Modified Polio Virus May Help Fight Brain Tumors, Study Suggests
THURSDAY, May 23 (HealthDay News) -- A modified version of the polio virus might one day help fight brain tumors, preliminary research suggests.
Scientists at Duke Cancer Institute said the investigational therapy, known as PVSRIPO, uses an engineered form of the virus that is harmless to normal cells, but attacks cancer cells. The therapy shows promise in the treatment of glioblastoma, the most common and aggressive brain tumor, they said.
"These early results are intriguing," principal investigator Dr. Annick Desjardins, an associate professor of medicine at Duke University School of Medicine, said in a news release. "Current therapies for glioblastoma are limited because they cannot cross the blood-brain barrier and often do not specifically attack the tumor. This treatment appears to overcome those problems."
The findings are scheduled for presentation at the American Society of Clinical Oncology annual meeting in Chicago, from May 31 to June 4.
Researchers at Duke said they developed the therapy to take advantage of the fact that cancer cells have receptors that attract the polio virus. The virus infects and kills the tumor cells. When infused into a tumor, the therapy also triggers the immune system to attack the infected tumor cells, the researchers said.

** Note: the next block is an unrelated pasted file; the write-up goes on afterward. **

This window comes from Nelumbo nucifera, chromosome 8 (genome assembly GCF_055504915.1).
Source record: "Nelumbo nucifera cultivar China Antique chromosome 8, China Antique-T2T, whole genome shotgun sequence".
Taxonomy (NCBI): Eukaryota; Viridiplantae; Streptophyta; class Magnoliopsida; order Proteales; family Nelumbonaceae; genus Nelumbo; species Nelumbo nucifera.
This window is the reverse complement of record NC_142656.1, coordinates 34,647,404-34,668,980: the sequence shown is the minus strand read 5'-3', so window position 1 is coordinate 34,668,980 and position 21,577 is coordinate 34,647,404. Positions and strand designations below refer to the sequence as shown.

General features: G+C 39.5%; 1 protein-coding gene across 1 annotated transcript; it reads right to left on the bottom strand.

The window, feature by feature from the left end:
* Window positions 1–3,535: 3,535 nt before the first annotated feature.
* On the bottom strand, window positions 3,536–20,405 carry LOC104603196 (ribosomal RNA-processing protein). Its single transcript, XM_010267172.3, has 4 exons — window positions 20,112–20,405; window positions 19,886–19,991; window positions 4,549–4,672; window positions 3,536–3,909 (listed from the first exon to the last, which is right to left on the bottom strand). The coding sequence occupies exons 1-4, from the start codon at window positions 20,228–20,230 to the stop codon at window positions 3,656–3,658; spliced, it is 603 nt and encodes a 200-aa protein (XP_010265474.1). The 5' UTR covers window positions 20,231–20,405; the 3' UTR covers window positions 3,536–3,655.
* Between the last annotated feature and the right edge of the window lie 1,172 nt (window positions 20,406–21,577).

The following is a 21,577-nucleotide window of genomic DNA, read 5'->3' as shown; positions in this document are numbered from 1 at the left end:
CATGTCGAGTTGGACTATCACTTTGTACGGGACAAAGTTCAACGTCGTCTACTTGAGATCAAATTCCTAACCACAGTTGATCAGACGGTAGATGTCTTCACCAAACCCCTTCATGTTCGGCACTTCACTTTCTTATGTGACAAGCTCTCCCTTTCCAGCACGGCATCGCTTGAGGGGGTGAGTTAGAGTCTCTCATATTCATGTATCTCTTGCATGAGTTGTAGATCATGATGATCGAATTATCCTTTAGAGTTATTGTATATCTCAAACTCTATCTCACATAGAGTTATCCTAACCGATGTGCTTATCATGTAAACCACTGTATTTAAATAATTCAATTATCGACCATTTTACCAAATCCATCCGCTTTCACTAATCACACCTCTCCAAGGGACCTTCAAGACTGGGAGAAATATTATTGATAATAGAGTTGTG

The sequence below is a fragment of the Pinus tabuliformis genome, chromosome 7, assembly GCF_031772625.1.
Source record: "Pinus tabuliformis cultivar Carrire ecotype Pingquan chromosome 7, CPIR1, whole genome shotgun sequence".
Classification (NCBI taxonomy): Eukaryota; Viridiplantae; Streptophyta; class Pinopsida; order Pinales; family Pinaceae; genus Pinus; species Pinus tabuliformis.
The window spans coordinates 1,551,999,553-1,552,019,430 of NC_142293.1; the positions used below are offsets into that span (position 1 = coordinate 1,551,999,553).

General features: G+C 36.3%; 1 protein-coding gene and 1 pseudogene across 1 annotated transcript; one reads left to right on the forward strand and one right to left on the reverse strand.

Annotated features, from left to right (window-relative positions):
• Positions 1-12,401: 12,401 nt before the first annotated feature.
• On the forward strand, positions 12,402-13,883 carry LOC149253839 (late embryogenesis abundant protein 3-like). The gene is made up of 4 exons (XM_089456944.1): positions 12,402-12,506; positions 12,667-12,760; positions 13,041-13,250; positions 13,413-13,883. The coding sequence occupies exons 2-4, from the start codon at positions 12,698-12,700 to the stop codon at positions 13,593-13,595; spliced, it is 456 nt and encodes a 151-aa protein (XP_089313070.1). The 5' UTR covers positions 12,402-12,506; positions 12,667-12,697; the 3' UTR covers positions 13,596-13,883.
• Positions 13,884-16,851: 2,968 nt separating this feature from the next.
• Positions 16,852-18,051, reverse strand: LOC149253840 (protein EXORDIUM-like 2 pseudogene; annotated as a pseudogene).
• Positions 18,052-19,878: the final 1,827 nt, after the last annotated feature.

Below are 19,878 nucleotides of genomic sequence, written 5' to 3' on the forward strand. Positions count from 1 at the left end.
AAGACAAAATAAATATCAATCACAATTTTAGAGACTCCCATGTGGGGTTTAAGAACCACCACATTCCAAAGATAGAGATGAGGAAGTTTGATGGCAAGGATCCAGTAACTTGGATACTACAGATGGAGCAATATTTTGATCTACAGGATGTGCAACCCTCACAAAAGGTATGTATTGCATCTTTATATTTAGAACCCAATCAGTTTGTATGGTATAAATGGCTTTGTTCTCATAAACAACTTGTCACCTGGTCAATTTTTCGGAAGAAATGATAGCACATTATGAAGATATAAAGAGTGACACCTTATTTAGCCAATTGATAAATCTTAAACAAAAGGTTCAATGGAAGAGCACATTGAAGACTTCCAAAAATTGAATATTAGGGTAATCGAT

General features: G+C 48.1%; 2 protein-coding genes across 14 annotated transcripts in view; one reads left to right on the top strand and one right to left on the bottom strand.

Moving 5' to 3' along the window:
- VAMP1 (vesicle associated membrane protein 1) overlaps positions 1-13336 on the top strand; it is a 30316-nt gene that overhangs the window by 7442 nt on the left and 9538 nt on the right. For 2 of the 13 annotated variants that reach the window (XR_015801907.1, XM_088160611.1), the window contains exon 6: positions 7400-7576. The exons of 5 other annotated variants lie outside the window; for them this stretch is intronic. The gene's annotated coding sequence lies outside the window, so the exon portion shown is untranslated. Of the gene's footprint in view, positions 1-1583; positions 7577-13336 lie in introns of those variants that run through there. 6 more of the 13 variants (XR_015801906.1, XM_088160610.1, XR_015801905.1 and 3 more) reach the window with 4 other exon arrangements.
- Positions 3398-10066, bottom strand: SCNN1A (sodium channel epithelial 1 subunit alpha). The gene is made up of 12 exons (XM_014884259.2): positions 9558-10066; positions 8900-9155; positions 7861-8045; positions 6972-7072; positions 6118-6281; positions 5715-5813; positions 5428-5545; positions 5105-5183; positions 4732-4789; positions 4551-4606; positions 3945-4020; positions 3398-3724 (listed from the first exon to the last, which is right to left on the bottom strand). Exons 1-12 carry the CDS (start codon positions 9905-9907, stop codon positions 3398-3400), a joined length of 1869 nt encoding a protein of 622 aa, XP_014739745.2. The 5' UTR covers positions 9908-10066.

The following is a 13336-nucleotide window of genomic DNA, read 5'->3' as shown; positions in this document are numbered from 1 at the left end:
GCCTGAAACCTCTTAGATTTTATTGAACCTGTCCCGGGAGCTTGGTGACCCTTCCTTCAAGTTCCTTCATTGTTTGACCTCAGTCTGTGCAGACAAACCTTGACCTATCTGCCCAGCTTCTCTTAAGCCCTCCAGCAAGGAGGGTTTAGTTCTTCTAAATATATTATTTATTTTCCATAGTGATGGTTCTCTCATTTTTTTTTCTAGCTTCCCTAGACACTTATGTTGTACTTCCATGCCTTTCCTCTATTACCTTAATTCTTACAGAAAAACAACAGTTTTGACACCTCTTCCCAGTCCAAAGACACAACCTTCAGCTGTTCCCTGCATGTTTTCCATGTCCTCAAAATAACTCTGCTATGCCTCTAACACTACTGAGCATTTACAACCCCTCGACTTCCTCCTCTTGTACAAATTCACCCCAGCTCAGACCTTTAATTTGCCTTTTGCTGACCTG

Of seven patients involved in the preliminary study, three have responded well to the therapy. One year after treatment, one of the three patients remains cancer-free. Another is disease-free after 11 months; a third has been cancer-free for five months. Two others are also disease-free. Only two patients in the study did not respond well to the therapy, the study authors said.
In contrast, the researchers noted that about 50 percent of glioblastoma patients have a recurrence of their disease within eight weeks of traditional treatments.
Studies presented at meetings should be considered preliminary until published in a peer-reviewed medical journal.
The American Brain Tumor Association provides more information on glioblastomas.
SOURCE: Duke Medicine, news release, May 21, 2013